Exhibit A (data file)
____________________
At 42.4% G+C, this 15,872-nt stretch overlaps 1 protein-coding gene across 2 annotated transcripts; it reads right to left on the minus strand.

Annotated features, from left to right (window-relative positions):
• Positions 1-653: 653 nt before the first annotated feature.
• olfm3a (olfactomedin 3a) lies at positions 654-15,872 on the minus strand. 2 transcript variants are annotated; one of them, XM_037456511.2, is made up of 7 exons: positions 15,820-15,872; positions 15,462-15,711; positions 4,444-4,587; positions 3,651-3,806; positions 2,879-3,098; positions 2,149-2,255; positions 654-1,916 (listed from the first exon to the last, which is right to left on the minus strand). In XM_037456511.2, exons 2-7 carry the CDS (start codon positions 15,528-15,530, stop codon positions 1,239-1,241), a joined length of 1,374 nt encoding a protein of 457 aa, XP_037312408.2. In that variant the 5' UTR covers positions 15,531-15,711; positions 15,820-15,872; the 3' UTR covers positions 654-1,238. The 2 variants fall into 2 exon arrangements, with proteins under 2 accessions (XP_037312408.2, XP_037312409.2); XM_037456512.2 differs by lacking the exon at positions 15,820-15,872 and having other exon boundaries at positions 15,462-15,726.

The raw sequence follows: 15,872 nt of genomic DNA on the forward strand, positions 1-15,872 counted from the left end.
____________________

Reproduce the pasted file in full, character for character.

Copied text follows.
At 42.4% G+C, this 15,872-nt stretch overlaps 1 protein-coding gene across 2 annotated transcripts; it reads right to left on the minus strand.

Annotated features, from left to right (window-relative positions):
• Positions 1-653: 653 nt before the first annotated feature.
• olfm3a (olfactomedin 3a) lies at positions 654-15,872 on the minus strand. 2 transcript variants are annotated; one of them, XM_037456511.2, is made up of 7 exons: positions 15,820-15,872; positions 15,462-15,711; positions 4,444-4,587; positions 3,651-3,806; positions 2,879-3,098; positions 2,149-2,255; positions 654-1,916 (listed from the first exon to the last, which is right to left on the minus strand). In XM_037456511.2, exons 2-7 carry the CDS (start codon positions 15,528-15,530, stop codon positions 1,239-1,241), a joined length of 1,374 nt encoding a protein of 457 aa, XP_037312408.2. In that variant the 5' UTR covers positions 15,531-15,711; positions 15,820-15,872; the 3' UTR covers positions 654-1,238. The 2 variants fall into 2 exon arrangements, with proteins under 2 accessions (XP_037312408.2, XP_037312409.2); XM_037456512.2 differs by lacking the exon at positions 15,820-15,872 and having other exon boundaries at positions 15,462-15,726.

The raw sequence follows: 15,872 nt of genomic DNA on the forward strand, positions 1-15,872 counted from the left end.